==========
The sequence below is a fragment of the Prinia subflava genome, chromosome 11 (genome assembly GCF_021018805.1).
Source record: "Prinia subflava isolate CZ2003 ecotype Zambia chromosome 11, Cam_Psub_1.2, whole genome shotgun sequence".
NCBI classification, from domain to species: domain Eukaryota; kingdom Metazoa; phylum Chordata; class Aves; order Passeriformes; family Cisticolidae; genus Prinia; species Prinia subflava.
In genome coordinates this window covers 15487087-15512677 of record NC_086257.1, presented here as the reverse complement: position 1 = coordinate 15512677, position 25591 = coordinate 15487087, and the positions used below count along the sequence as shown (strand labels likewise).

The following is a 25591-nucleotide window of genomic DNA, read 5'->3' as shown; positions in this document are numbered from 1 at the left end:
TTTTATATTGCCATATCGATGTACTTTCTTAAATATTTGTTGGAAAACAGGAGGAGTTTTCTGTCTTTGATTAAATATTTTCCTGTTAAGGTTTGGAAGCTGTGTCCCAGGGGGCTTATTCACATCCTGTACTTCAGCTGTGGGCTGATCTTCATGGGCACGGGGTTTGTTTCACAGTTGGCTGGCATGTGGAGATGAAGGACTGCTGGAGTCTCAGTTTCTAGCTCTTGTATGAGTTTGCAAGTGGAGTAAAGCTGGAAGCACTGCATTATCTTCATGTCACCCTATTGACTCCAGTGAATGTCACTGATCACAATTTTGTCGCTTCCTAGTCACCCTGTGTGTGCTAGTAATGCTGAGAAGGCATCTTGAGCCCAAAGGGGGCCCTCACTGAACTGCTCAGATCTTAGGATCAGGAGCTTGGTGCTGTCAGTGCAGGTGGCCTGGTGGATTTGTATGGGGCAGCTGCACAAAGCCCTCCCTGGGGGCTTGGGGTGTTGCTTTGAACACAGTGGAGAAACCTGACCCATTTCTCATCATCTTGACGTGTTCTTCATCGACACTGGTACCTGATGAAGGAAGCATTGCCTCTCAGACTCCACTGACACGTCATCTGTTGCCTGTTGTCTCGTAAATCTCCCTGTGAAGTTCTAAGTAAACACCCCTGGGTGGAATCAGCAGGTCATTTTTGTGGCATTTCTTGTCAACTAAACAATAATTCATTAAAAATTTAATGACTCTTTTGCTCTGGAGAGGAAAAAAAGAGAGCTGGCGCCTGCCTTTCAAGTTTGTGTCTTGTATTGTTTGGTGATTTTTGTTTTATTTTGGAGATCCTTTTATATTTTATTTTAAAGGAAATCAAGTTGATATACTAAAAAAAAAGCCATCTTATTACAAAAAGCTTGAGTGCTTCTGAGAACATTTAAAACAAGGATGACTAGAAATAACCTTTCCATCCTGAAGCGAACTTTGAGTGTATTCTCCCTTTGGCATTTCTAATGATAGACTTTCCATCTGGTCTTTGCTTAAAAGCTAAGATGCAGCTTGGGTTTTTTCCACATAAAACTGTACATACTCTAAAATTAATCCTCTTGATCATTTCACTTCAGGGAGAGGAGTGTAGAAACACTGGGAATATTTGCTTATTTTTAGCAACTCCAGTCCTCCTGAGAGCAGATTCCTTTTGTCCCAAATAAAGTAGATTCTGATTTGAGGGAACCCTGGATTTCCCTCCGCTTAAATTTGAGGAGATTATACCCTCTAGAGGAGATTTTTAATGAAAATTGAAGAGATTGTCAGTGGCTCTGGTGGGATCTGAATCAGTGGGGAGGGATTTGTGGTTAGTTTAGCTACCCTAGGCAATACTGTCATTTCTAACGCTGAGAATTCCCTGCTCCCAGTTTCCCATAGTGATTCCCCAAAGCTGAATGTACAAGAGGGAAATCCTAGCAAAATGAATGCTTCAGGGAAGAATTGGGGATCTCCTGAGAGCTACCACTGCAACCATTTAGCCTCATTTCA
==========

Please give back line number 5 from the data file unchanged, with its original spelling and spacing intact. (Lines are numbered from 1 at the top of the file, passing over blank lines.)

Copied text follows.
The following is a 25591-nucleotide window of genomic DNA, read 5'->3' as shown; positions in this document are numbered from 1 at the left end: